Latest Updates

This page outlines changes to the investment strategy, newsletter or some other aspect of UK Value Investor. Click on a heading to view the details of that update.

October 2020: Quality / Defensive / Value

Updated the newsletter to align it with a new Quality / Defensive / Value framework.

This is a way to think about the main attributes a defensive value investment should ideally have.

This has involved updates to the Current Status page in the newsletter and, more importantly, the Company Review Checklist.

Here’s the related blog post:

The ultimate value investing checklist

June 2020: ROCE and Growth Quality updates

ROCE: After receiving several questions in recent months about whether “net prof.” on the stock screen referred to net profit margins, I have decided to change the column name to ROCE. Hopefully this will be less ambiguous as most subscribers will no doubt know that ROCE means return on capital employed.

Specifically, ROCE on the stock screen is the ten-year average return on lease-adjusted capital employed.

Quality:  This column on the stock screen refers to my Growth Quality metric, which to be honest is a bit tricky to describe in just a few words.

The Growth Quality score is based on growth consistency and growth sustainability.

Growth consistency is based on the number of times capital employed, revenues, earnings and dividends went up over the last ten years.

Growth sustainability is based on the amount of external funding (debts, leases, etc) used to fund growth over the last decade, relative to the earnings generated over that period.

This gives a total of five factors (four consistency factors and one sustainability factor). Previously these were equally weighted, so that growth sustainability only had a 20% influence over the overall Growth Quality score.

I have decided to change this so that growth sustainability has an equal weighting with growth consistency, i.e. 50/50. For more detail on how this works, have a look at the updated spreadsheet on the free resources page.

March 2020: Adding lease liabilities to the Debt Ratio

Summary: The Debt Ratio is being updated to include lease liabilities. This is being done on a company-by-company basis and the entire stock screen should be updated by mid-year.

Currently the Debt Ratio is the ratio of total borrowings to ten-year average earnings.

Recent changes to international accounting rules (specifically IFRS 16) have forced companies to put lease liabilities onto their balance sheets. This is correct in principle because lease liabilities are very similar to borrowings in terms of fixed financial obligations.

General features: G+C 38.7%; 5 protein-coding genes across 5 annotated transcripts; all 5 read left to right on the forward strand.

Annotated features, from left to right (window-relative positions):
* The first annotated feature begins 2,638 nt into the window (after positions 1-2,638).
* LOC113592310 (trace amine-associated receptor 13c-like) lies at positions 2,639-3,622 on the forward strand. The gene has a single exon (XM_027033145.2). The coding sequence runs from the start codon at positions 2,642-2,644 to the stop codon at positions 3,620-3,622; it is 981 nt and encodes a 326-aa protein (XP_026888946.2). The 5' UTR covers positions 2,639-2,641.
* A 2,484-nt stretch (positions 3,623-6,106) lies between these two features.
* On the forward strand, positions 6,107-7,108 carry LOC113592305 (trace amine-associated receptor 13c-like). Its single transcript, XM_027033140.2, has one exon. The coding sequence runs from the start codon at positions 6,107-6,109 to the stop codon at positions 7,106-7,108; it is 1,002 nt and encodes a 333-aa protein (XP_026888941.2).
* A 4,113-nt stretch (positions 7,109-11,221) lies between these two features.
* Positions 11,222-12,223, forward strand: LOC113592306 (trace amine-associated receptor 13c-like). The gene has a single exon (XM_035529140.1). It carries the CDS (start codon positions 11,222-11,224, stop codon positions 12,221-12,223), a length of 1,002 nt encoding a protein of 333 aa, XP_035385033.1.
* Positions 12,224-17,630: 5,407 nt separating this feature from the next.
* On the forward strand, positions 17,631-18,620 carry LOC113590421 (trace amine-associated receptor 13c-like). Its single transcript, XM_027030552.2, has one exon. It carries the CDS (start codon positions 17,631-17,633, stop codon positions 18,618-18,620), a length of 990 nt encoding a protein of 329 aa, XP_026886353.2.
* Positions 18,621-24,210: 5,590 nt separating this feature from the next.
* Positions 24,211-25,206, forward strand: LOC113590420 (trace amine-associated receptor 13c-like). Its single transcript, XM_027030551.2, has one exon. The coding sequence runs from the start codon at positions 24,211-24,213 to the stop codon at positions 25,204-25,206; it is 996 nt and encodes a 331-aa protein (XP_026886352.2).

This has caused a minor problem with company results because some companies now lump their lease liabilities in with borrowings on the balance sheet, while others list lease liabilities elsewhere or under “other borrowings” or similar.

So if two companies had borrowings of £1m and lease liabilities of £1m, one balance sheet might show “borrowings” as £2m while the other shows “borrowings” of £1m and “other financial liabilities” of £1m.

This is a problem because ShareScope (our data provider) only lists “borrowings”, which are then used to calculate the Debt Ratio. This means some companies will have leases included in their Debt Ratio while others do not. I have asked ShareScope if they can separate out lease liabilities automatically, but so far the answer has been no, because the data they purchase is not that granular.

To fix this I have decided to make sure the Debt Ratio includes borrowings and leases for all companies on the stock screen.

I will have to collect lease liability data for all companies on the stock screen and then adjust borrowings depending on whether they include leases or not. This takes time. I have updated about half of the stock screen so far, and the rest should be done by the middle of the year.

The end result will be an improvement in the Debt Ratio as it will take into account a broader definition of debt, i.e. borrowings and leases.

February 2020: Various updates to the Profitability metric

Summary: 1) Net Profitability of banks and insurers has been brought into line with non-finance companies. 2) Return on sales (or assets for banks and insurers) has been removed from the metric.

1) Updating bank and insurer Net Profitability to use return on capital employed instead of return on equity

Just over a year ago I added net profit margin to the stock screen’s Net Profitability metric so that it would lower the rank of low margin companies. Here’s the related blog post.

So for the last year Net Profitability has been calculated as:

Net Prof = the average of 1) 10yr avg net ROS (return on sales) and 2) 10yr avg net ROLACE (return on lease-adjusted capital employed)

ROS is lower than ROLACE for many companies, so Net Prof on average went down across the stock screen. However, banks and insurers don’t have “sales” so they weren’t included in this change. This gave them an advantage over non-finance companies, so I changed Net Prof for banks and insurers to include return on assets (assets are loans for banks and premiums for insurers, so they’re a bit like revenues for these companies as they represent the source of future earnings), which is typically even lower than ROS.